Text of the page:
Sam stops momentarily to thank the crowd and tell us we are beautiful, and then begins the sparkly piano that opens up the track The Monster Within, before the drummer Daniel Langdon breaks out into the heavier main part of the song and the metal dudes in the audience respond in kind, even at times breaking into a new mosh style I’d never seen before, where they huddle in a circle and mosh inwards to the center. A move I shall dub “The Wizards Circle.” Third track played was Midnight, an epic anthem that is a highlight on the album, and even better live. This track gives guitarists Patrick Feagan and Raouf Al-Araji their chance to shine, the guitar solos were completely blissful and the moshing metal dudes started a skipping circle in the folksier parts of the song.
Seraphic then played a track off their first album, The Final Act. An unusual choice that saw the crowd noticeably chill out. I’m not sure if that’s because they weren’t familiar, or if it was just a more subdued track. This was quickly remedied by the hard-hitting intro to The Phoenix, where the now increased group of metal heads started a mosh train over the double kick trills of the track. When the best line of the song breaks out, “You Have no Power over me,” I’m just feeling incredibly lucky to be witness to it in such an intimate venue. Michael Bates growly vocals while he plays bass is perfectly timed, completely suited, and yet another example of a band that is ultra-impressive.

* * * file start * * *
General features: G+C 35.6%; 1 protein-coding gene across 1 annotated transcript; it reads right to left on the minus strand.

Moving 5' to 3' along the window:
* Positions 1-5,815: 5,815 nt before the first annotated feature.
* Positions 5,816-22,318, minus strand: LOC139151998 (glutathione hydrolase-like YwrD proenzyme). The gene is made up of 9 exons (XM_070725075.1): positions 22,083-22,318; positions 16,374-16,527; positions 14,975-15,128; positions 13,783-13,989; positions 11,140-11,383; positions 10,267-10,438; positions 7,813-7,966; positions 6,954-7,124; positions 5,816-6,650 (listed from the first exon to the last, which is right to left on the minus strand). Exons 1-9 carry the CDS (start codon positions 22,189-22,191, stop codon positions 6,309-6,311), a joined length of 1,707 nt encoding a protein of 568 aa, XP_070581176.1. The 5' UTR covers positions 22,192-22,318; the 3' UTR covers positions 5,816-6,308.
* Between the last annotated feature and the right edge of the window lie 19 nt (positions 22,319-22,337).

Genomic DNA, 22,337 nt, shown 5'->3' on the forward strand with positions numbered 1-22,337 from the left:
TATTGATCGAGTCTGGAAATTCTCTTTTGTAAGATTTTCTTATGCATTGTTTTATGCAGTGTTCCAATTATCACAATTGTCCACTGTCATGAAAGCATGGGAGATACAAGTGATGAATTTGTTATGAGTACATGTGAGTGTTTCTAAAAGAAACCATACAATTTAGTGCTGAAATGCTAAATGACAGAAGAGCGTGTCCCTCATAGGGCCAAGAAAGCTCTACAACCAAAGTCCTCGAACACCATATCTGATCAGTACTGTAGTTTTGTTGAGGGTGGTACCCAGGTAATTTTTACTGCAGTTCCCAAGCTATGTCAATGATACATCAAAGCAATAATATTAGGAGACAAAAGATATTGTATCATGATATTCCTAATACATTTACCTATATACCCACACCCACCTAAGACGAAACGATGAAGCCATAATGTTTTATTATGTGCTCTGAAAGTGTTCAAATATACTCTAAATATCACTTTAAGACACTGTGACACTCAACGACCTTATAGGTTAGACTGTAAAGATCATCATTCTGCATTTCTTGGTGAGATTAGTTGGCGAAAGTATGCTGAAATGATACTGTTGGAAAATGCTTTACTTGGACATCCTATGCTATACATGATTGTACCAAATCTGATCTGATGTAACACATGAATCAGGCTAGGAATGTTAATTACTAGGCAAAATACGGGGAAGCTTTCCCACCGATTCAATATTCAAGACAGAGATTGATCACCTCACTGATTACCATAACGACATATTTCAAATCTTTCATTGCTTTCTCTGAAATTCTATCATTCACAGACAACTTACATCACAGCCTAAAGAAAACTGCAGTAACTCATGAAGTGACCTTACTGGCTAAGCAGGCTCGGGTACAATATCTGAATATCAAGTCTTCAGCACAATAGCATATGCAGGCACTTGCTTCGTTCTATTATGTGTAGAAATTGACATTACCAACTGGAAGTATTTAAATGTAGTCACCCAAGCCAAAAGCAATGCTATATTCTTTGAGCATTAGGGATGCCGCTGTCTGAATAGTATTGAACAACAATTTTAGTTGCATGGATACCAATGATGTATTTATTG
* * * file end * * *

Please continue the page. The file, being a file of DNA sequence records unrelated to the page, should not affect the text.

The last song Chrysalis, the album namesake, was just too much for my mere human existence and I was forced to attempt escape via violent yet perfectly timed banging of my head in the air. Following my “this stage is too small” instincts, the crowd breaks into a two-handed side to side wave as if the band was a kilometer away instead of the 1 meter they literally were. If I’m sounding like a complete fangirl of Seraphic that would be because I am. Do not sleep on Seraphic.
Next up is the band we are all here to see, Torizon. The crowd has shifted slightly, the metal dudes are still there but they are buffered by a more punk crowd, reflective of the fact we are shifting genres from symphonic metal to heavy Alt-Rock. Torizon starts off with electronic elements in the intro to Hey You, an anthem criticising the most untouchable of topics in society, religion. Mish’s vocal style is a little punk, a little valley girl and a lot aggressive. For a band that just began a couple of years ago in 2019, they come across as seasoned, and remind me a little of Coheed and Cambria.
The next track is Shine On, an uplifting and honest song about overcoming trauma and never letting anything hold you back. It’s a much slower tempo and a lot heavier than the first track. Torizon’s political and personal sensibility is backed and bolstered by Sarah Allen on guitar, and she utterly shreds in this, bringing the metal boys back into their headbanging and moshing. Next up is Find My Way Out, an anthem that rails against emotional abuse and gaslighting. The heavy bass by Jeremy Edwards make this an instant headbanger, with Mish aggressively stalking the stage as she spits the lyrics.